The mid-century modern café on the Freret restaurant corridor looks like it would be more at home in Palm Springs. But Vals’ retro California vibe extends further than the décor. What’s drawing attention now is its weekend brunch.
The Latin-inspired menu pays homage to the deeper roots of chef Alfredo Nogueira. Self-taught in the culinary arts, Nogueira points to his childhood family table as inspiration. Both of the New Orleans native’s parents are from the Republic of Cuba.
The chef, who was raised in New Orleans, also pays homage to the city’s traditional Creole “lost bread” and his own heritage through his Horchata French Toast.
The brunch menu also offers a juicy Birria “brisket” Burrito with beans, rice and guacamole; a Gulf Shrimp Tamale de Camarón; and a Huevos Rancheros bowl filled with pit beans, tostados, sunny-side-up eggs, avocado slices and pico de gallo.
There’s also a Pueblo inspired pork cemita sandwich with chipotle mayo, cheese, pickled onions and avocado. Not to be forgotten, the café’s taco specialty is honored with chorizo and potato breakfast tacos.
Most mornings, the man who helms the cooktop is currently enamored with the breakfast burrito of bacon, beans, avocado, eggs, Chihuahua cheese, crema and potato. Something as simple as the breakfast potatoes are served with crema, cilantro, onions, Cotija and chipotle aioli.
“But I’m also a big fan of the avocado toast,” Nogueira said. Avocado toast is listed as a small plate served with pickled vegetables, salsa macha and grapefruit. Also available are fresh fruit cups and the favorite house churros served with a chocolate dipping sauce.
Brunch cocktails from the same professionals who earned Cure its reputation as a nationally recognized bar are not an afterthought at Vals.
“We actually make a Bloody Maria that uses tequila instead of vodka,” said co-owner Turk Dietrich. “But we also use Clamato instead of tomato juice and a combination of Mexican hot sauces with some Maggi thrown in for some added meaty, umami vibes.”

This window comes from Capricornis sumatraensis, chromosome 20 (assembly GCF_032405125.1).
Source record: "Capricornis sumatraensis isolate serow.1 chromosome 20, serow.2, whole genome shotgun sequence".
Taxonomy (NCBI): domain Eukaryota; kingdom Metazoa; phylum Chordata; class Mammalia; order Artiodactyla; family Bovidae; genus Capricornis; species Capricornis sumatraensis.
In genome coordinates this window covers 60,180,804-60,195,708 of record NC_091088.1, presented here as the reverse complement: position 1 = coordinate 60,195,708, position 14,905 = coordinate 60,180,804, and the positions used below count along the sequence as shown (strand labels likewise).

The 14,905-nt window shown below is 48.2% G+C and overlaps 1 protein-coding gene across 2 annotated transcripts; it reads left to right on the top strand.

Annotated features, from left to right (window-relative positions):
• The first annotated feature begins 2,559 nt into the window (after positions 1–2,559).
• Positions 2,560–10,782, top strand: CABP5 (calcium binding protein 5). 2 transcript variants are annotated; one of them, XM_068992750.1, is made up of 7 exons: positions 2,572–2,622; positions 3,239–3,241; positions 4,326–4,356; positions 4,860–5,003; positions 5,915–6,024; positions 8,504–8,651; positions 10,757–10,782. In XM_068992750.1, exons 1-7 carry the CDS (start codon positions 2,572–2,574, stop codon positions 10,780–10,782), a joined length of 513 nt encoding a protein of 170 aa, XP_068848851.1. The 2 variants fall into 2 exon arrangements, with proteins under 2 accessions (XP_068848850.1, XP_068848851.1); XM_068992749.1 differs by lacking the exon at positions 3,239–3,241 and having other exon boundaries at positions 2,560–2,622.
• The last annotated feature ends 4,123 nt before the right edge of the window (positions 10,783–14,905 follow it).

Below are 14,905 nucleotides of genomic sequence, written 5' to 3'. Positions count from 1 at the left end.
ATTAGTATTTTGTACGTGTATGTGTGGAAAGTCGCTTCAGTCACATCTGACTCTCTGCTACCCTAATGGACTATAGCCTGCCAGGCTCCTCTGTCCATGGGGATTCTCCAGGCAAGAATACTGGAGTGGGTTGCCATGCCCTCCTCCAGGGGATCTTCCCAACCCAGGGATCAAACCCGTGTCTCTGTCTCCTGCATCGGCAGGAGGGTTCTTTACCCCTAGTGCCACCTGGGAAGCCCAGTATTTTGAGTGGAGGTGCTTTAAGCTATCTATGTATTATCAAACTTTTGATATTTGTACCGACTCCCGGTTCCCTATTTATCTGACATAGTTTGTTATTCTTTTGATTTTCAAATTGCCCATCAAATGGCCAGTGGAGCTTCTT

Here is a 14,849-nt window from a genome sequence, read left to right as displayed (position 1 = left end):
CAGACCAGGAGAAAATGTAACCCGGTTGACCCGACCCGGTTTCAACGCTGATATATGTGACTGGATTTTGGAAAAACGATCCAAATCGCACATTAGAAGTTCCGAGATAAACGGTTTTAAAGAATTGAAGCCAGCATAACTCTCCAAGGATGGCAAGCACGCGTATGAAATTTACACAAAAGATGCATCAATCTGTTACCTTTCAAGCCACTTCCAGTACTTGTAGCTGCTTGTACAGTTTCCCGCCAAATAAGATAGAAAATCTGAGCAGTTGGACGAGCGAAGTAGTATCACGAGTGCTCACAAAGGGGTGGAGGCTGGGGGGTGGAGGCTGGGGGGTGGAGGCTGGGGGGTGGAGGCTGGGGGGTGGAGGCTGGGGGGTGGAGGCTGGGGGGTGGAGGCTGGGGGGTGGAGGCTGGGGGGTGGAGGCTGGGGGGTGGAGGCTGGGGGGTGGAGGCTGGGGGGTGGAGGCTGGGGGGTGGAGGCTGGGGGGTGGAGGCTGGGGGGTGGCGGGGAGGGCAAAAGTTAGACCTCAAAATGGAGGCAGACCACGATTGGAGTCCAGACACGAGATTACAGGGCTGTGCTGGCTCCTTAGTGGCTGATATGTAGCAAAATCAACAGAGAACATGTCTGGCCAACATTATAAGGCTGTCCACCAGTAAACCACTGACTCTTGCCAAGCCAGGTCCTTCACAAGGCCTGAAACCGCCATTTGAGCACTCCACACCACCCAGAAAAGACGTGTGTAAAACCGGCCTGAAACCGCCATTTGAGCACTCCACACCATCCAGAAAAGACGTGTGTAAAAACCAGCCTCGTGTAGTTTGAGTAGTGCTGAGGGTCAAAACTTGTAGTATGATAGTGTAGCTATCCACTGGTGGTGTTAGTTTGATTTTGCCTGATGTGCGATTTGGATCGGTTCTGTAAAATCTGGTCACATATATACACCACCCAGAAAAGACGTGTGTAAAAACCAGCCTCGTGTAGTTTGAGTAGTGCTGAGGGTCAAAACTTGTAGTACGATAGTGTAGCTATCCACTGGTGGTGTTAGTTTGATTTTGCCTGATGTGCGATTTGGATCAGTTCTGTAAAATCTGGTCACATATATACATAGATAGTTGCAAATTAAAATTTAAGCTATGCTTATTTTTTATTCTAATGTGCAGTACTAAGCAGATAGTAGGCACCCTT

Another brunch drink option is the Michelada, a combination of hot sauces, chamoy, tajin seasoning and beer. This is one of Dietrich’s all-time favorite drinks. There is also a Hibiscus Mimosa.
The current iteration of the drink menu contains a combination of classics and some signature cocktails, which were created by Dietrich and the restaurant’s bar lead, Alex Palumbo Green. Future versions of the drinks menu will contain more signature drinks created by the team.
When asked, “Fredo,” as Nogueira prefers to be called, waxes nostalgic over childhood memories of his grandmother’s stove. He still counts his mother’s home-cooked arroz con pollo as his all-time favorite meal.
Today, that family influence leads to constant experimentation in the offerings of Vals’ weekly and ever-changing tamales and specials. Recent additions included a tostada-tuna tartare with salsa macha, avocado mousse and sesame seeds.
Nogueira states his journey to the kitchen was nontraditional. “I started with catering small parties, then to a small pop-up in Chicago,” Nogueira said. “That grew to a chef’s gig at a hip Chicago bar that slingshot my career.”
He and co-owner and longtime friend Dietrich dine at Vals daily, Nogueira said.
“We mostly eat the chicken tacos and the Caesar salad with anchovies and beans, which are overlooked, but probably our favorites,” Nogueira said.
Nogueira said the co-owners split duties. He’s in the kitchen; Mathew Kohnke is responsible for the ’60s retro style; and award-winning cocktail innovators Neal Bodenheimer and Turk Dietrich take care of the bar. Dietrich, a musician, also carefully curates the café’s eclectic, high-energy playlists heard at the former filling station.
Vals opened a few weeks into the pandemic in the summer of 2020. They started with a limited menu centered on high-end Margaritas and gourmet tacos.
Since then, the menu has expanded as the local dining scene has slowly returned post-lockdown. Additions to the original menu include a birria quesadilla, Tijuana Caesar salad and a queso fundido. Tacos are still a mainstay, but ‘non-tacos” (as the menu reads) include elote, shrimp cerviche, an artisan pickle plate, quesabirria, flan and tres leches.
Vals offers $5 Margaritas on Monday nights and $2 tostadas on Tuesdays.
Hours: Friday and Saturday, 11 a.m. to 11 p.m.; Sunday through Thursday, 11 a.m. to 10 p.m.